Empress Doesn’t Quite Impress
Located at the Asian Civilisations Museum is Empress—Prive Group’s latest and only Chinese restaurant. The restaurant which offers both indoor and outdoor dining options, has a commanding view of the Singapore River.
You are not wrong if you think this is a Western restaurant as the ambience and décor is modern with glass panels from ceiling to floor for the perfect view of the riverfront. Some serving staff are Europeans, a feature we normally do not find in a Chinese restaurant. There is a huge bar near the entrance which dominates the restaurant. Again, it reminds you more of a Western bar cum dining type restaurant.
Empress serves a weekend dim sum brunch. Diners can also opt for the set lunch or choose from the a la carte menu. For $58/-++ dim sum brunch, you can have your pick. Drinks such as wine, beer are not included.
On the left hand side of the menu, diners have a choice of 4 dishes and 2 desserts but they are limited to one serving per person with the exception of the soup of the day. In other words, out of the 4 dishes, diners can only choose 2 and 1 dessert.
Soup of the day was egg drop soup with pieces of prawns. It was rather ordinary, and nothing spectacular. As there were 4 of us at the lunch, I was able to sample all the dishes. The dishes listed were Singapore chilli king prawns with golden mantou, crispy-battered sea grouper with yuzu, spicy ginger and flower glaze, triple roast platter and crispy sesame chicken with lime sauce.
The gravy of the chilli king prawns tasted exactly the same as the chilli crab dish at seafood restaurant, and the serving size of the mantou was really small. The triple roast platter came with char siew, crackling roast pork and sticky pork ribs. Once again, the portion served was so small that it was more like a tasting portion with 2 pieces of meat each. Taste-wise, there was little difference between the char siew and the sticky pork ribs as both meats were gluey with honey. The crispy sesame chicken was something new with the skin coated with sesame and exuded a fragrant taste when I sank my teeth on it.
The 2 desserts were Not-So-Portuguese egg tart and peanut-coated black sesame ‘mochi’ balls, Both desserts were Western influenced, and it’s not the typical egg tart you’re used to. Instead, the egg tart came with egg custard, flaky pastry, milk gelato and milk tea caramel. The second dessert had a dollop of sesame ice cream together with a peanut-coated mochi ball.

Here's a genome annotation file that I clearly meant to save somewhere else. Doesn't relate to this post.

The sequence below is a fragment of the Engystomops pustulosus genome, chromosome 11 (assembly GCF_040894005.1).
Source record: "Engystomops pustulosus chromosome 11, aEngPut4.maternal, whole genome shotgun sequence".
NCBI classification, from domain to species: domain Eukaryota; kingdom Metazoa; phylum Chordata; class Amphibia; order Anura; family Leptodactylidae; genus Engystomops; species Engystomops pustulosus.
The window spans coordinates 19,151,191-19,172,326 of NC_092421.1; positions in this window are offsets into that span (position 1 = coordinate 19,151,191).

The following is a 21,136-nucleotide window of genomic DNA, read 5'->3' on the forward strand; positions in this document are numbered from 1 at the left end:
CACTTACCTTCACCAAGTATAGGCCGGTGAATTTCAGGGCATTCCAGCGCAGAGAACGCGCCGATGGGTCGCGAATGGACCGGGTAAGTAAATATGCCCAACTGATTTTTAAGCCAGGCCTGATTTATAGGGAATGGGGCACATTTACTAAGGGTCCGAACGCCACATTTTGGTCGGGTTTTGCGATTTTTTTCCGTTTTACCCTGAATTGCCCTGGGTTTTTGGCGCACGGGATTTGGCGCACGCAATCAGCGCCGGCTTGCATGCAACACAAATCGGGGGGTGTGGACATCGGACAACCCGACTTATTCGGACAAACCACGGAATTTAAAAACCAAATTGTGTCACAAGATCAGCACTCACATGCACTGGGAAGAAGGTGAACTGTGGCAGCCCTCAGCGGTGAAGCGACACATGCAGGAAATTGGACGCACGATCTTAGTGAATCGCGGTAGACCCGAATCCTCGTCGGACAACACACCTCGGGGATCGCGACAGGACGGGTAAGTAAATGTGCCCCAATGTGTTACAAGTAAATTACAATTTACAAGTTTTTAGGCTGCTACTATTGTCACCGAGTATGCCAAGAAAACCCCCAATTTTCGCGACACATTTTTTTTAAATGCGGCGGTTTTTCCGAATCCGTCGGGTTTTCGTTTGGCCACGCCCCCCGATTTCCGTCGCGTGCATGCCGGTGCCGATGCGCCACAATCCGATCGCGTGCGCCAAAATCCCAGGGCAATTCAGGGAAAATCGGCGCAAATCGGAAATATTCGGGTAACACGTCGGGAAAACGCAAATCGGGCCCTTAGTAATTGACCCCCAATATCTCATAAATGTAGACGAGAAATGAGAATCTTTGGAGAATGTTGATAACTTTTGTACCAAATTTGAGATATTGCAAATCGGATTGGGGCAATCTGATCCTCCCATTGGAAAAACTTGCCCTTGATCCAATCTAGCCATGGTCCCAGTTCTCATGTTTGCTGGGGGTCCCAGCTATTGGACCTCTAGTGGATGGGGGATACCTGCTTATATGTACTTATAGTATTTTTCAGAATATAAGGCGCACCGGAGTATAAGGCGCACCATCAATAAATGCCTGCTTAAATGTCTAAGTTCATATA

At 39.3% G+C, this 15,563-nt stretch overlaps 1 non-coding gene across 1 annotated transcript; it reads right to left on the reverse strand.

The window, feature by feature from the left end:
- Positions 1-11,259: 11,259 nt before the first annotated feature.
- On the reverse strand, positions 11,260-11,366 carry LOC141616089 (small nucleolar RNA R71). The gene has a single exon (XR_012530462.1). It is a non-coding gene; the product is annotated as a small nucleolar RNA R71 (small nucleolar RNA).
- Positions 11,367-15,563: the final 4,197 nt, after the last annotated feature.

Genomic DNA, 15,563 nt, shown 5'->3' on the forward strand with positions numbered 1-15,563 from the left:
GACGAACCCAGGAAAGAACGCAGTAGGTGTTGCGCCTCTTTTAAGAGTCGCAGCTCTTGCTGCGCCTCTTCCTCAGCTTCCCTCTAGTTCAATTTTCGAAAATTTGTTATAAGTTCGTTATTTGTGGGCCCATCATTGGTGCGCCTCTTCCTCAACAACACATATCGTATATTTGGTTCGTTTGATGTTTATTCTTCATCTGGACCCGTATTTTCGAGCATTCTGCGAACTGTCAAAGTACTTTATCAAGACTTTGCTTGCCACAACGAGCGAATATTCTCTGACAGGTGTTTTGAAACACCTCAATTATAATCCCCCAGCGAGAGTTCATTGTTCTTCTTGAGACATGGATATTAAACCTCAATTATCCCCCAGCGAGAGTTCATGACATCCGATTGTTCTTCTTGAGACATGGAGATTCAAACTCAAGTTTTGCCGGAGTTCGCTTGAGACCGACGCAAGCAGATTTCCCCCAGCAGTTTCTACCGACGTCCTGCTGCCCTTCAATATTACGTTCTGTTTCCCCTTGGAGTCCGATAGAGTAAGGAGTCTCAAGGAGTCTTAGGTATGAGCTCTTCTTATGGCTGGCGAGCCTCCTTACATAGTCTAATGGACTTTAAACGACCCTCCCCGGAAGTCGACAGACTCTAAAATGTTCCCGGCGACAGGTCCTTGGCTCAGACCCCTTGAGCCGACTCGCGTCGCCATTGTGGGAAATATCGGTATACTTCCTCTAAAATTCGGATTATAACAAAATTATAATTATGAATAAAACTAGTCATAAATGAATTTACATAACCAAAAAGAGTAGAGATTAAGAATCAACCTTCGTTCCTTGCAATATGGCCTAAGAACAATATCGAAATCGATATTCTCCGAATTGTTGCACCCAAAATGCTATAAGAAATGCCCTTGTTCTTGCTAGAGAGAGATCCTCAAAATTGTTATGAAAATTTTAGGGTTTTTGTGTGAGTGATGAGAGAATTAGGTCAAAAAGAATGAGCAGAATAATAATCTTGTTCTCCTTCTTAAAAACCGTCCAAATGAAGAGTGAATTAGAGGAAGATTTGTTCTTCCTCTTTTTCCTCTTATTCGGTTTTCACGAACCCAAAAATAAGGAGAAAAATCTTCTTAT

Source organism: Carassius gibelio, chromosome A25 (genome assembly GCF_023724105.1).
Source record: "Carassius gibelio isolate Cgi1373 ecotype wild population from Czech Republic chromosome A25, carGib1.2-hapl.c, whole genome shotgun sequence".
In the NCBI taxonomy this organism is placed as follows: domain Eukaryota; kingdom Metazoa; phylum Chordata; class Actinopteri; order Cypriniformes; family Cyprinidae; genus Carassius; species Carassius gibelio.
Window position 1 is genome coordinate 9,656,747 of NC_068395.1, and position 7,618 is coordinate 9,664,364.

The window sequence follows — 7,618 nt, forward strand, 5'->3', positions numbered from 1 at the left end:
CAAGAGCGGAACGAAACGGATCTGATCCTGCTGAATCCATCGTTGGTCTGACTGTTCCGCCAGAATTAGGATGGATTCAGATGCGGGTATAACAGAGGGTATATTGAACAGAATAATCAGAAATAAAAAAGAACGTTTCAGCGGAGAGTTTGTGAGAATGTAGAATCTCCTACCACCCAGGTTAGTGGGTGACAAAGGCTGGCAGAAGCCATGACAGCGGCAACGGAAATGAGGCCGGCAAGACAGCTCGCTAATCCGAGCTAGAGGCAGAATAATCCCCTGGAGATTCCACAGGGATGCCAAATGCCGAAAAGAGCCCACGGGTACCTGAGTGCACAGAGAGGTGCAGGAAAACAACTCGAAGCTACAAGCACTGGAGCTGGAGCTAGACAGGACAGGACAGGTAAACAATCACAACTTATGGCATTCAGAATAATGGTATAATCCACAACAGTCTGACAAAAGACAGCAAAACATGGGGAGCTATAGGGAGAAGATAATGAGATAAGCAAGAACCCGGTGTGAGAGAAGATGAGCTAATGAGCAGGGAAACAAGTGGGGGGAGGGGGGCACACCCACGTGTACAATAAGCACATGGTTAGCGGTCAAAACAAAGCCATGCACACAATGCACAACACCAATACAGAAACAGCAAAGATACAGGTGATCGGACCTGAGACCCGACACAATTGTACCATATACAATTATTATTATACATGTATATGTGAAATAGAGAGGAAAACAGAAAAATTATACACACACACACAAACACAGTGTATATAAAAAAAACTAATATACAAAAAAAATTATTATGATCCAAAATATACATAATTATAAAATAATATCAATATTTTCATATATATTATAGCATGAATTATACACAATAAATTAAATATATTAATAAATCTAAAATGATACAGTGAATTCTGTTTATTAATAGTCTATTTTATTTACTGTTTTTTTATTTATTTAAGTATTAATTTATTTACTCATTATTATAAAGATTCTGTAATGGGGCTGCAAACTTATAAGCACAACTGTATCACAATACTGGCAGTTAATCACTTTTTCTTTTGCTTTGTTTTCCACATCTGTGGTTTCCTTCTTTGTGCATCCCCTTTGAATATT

There are unlimited servings for the dim sum. The common types of dim sum such as har gau, siew mai and pan-fried turnip cake were available. There were 3 types of porridge: sliced fish with spinach and shredded ginger porridge, preserved egg and pork porridge and dried scallop and shredded duck porridge. The preserved egg and duck porridge tasted ordinary and the duck porridge was a bit salty for my liking.
Some dishes stood out. The steamed seafood and spinach dumplings was a delicious combination as the scallops, prawns, crab and spinach were all wrapped in nicely. Crispy butter-baked shredded duck buns tasted like “por loh” baked buns. Instead of pork, the fillings had shredded duck meat. In addition, the crispy bacon prawn vermicelli rolls had fine strands of flour coated on the outside, which looked like crispy vermicelli.
The one dish that was flat in taste was the steamed pumpkin and pork skin dumplings. They looked like mini pumpkins with hardly any filling inside. I was also disappointed with the pan-fried turnip cake with Chinese sausage as they tasted mass-produced—the cake was hard and lumpy.
Portions served at Empress tend to be small. Although it is a buffet dim sum lunch, the varieties offered are limited. Overall, it is not value for money considering the price of $58++ per person.
1 Empress Place, Asian Civilisations Museum #01-03
Daily (Lunch: 11.30 am to 3 pm Dinner: 6.00 pm to 11.00 pm)